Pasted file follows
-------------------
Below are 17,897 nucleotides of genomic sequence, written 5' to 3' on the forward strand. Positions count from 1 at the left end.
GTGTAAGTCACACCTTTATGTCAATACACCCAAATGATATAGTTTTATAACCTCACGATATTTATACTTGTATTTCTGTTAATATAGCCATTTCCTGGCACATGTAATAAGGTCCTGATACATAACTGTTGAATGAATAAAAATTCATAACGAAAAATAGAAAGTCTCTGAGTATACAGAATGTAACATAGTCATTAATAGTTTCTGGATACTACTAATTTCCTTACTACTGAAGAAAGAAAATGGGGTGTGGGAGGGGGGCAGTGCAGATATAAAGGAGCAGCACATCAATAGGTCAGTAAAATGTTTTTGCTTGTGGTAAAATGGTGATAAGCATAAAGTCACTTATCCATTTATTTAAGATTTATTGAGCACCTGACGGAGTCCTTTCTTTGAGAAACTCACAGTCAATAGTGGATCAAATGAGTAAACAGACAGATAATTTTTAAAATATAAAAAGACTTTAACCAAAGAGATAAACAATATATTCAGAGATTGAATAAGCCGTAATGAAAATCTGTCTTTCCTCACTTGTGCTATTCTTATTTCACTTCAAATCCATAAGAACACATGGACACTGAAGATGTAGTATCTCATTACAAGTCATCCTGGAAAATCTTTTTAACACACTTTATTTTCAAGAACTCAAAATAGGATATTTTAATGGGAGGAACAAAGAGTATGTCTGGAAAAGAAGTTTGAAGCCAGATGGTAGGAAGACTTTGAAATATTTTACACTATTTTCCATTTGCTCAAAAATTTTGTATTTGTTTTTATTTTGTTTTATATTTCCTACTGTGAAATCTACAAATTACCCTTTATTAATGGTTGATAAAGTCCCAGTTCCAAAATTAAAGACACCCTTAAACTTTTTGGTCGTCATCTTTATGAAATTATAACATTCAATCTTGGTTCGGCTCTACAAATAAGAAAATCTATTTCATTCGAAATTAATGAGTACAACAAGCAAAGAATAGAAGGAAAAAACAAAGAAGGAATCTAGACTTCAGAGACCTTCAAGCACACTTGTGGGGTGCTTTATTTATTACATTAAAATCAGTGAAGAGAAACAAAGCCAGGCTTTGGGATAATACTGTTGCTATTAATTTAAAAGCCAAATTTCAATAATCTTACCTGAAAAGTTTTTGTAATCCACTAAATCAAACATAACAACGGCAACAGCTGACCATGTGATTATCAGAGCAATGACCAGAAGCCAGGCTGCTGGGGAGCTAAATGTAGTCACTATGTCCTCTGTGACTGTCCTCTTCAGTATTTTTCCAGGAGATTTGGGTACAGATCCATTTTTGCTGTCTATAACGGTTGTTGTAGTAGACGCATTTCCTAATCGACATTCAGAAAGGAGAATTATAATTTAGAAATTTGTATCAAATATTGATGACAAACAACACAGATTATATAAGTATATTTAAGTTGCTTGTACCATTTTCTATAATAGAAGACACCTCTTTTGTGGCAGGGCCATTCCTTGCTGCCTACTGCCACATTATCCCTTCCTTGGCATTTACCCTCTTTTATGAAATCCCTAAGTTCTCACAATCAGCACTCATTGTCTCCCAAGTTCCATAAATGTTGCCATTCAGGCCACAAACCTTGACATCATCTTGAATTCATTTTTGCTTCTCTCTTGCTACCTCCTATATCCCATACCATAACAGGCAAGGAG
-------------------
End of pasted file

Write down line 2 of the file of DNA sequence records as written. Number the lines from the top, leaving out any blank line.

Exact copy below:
GTGTAAGTCACACCTTTATGTCAATACACCCAAATGATATAGTTTTATAACCTCACGATATTTATACTTGTATTTCTGTTAATATAGCCATTTCCTGGCACATGTAATAAGGTCCTGATACATAACTGTTGAATGAATAAAAATTCATAACGAAAAATAGAAAGTCTCTGAGTATACAGAATGTAACATAGTCATTAATAGTTTCTGGATACTACTAATTTCCTTACTACTGAAGAAAGAAAATGGGGTGTGGGAGGGGGGCAGTGCAGATATAAAGGAGCAGCACATCAATAGGTCAGTAAAATGTTTTTGCTTGTGGTAAAATGGTGATAAGCATAAAGTCACTTATCCATTTATTTAAGATTTATTGAGCACCTGACGGAGTCCTTTCTTTGAGAAACTCACAGTCAATAGTGGATCAAATGAGTAAACAGACAGATAATTTTTAAAATATAAAAAGACTTTAACCAAAGAGATAAACAATATATTCAGAGATTGAATAAGCCGTAATGAAAATCTGTCTTTCCTCACTTGTGCTATTCTTATTTCACTTCAAATCCATAAGAACACATGGACACTGAAGATGTAGTATCTCATTACAAGTCATCCTGGAAAATCTTTTTAACACACTTTATTTTCAAGAACTCAAAATAGGATATTTTAATGGGAGGAACAAAGAGTATGTCTGGAAAAGAAGTTTGAAGCCAGATGGTAGGAAGACTTTGAAATATTTTACACTATTTTCCATTTGCTCAAAAATTTTGTATTTGTTTTTATTTTGTTTTATATTTCCTACTGTGAAATCTACAAATTACCCTTTATTAATGGTTGATAAAGTCCCAGTTCCAAAATTAAAGACACCCTTAAACTTTTTGGTCGTCATCTTTATGAAATTATAACATTCAATCTTGGTTCGGCTCTACAAATAAGAAAATCTATTTCATTCGAAATTAATGAGTACAACAAGCAAAGAATAGAAGGAAAAAACAAAGAAGGAATCTAGACTTCAGAGACCTTCAAGCACACTTGTGGGGTGCTTTATTTATTACATTAAAATCAGTGAAGAGAAACAAAGCCAGGCTTTGGGATAATACTGTTGCTATTAATTTAAAAGCCAAATTTCAATAATCTTACCTGAAAAGTTTTTGTAATCCACTAAATCAAACATAACAACGGCAACAGCTGACCATGTGATTATCAGAGCAATGACCAGAAGCCAGGCTGCTGGGGAGCTAAATGTAGTCACTATGTCCTCTGTGACTGTCCTCTTCAGTATTTTTCCAGGAGATTTGGGTACAGATCCATTTTTGCTGTCTATAACGGTTGTTGTAGTAGACGCATTTCCTAATCGACATTCAGAAAGGAGAATTATAATTTAGAAATTTGTATCAAATATTGATGACAAACAACACAGATTATATAAGTATATTTAAGTTGCTTGTACCATTTTCTATAATAGAAGACACCTCTTTTGTGGCAGGGCCATTCCTTGCTGCCTACTGCCACATTATCCCTTCCTTGGCATTTACCCTCTTTTATGAAATCCCTAAGTTCTCACAATCAGCACTCATTGTCTCCCAAGTTCCATAAATGTTGCCATTCAGGCCACAAACCTTGACATCATCTTGAATTCATTTTTGCTTCTCTCTTGCTACCTCCTATATCCCATACCATAACAGGCAAGGAG